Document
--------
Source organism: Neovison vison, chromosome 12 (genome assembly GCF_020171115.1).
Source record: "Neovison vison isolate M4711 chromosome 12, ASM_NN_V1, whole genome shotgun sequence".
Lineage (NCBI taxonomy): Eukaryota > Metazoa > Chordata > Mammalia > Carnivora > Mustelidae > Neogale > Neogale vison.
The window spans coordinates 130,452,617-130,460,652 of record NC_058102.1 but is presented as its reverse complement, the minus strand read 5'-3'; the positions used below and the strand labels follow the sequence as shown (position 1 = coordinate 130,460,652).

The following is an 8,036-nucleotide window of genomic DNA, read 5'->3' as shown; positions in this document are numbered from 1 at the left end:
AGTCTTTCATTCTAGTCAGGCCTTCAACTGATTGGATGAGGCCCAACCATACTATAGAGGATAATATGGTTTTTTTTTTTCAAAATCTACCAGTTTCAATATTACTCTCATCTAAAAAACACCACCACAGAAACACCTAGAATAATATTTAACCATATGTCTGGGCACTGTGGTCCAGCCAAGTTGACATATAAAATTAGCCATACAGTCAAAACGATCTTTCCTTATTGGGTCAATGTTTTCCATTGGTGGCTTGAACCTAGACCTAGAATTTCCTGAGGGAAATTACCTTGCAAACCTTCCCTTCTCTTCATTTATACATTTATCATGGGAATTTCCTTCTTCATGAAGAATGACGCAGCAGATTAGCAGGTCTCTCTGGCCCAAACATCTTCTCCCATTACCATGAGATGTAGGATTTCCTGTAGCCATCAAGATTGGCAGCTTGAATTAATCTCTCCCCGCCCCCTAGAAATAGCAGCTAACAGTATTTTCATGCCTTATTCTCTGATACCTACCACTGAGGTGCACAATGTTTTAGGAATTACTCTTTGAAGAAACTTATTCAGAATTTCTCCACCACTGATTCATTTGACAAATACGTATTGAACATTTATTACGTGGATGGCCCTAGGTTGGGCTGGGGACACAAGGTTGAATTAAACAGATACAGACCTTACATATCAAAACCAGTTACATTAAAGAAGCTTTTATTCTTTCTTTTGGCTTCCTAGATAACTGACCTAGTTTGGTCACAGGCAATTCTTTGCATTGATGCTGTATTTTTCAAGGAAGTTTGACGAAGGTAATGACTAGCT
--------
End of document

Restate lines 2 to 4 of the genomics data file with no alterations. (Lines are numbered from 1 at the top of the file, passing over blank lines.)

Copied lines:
Source record: "Neovison vison isolate M4711 chromosome 12, ASM_NN_V1, whole genome shotgun sequence".
Lineage (NCBI taxonomy): Eukaryota > Metazoa > Chordata > Mammalia > Carnivora > Mustelidae > Neogale > Neogale vison.
The window spans coordinates 130,452,617-130,460,652 of record NC_058102.1 but is presented as its reverse complement, the minus strand read 5'-3'; the positions used below and the strand labels follow the sequence as shown (position 1 = coordinate 130,460,652).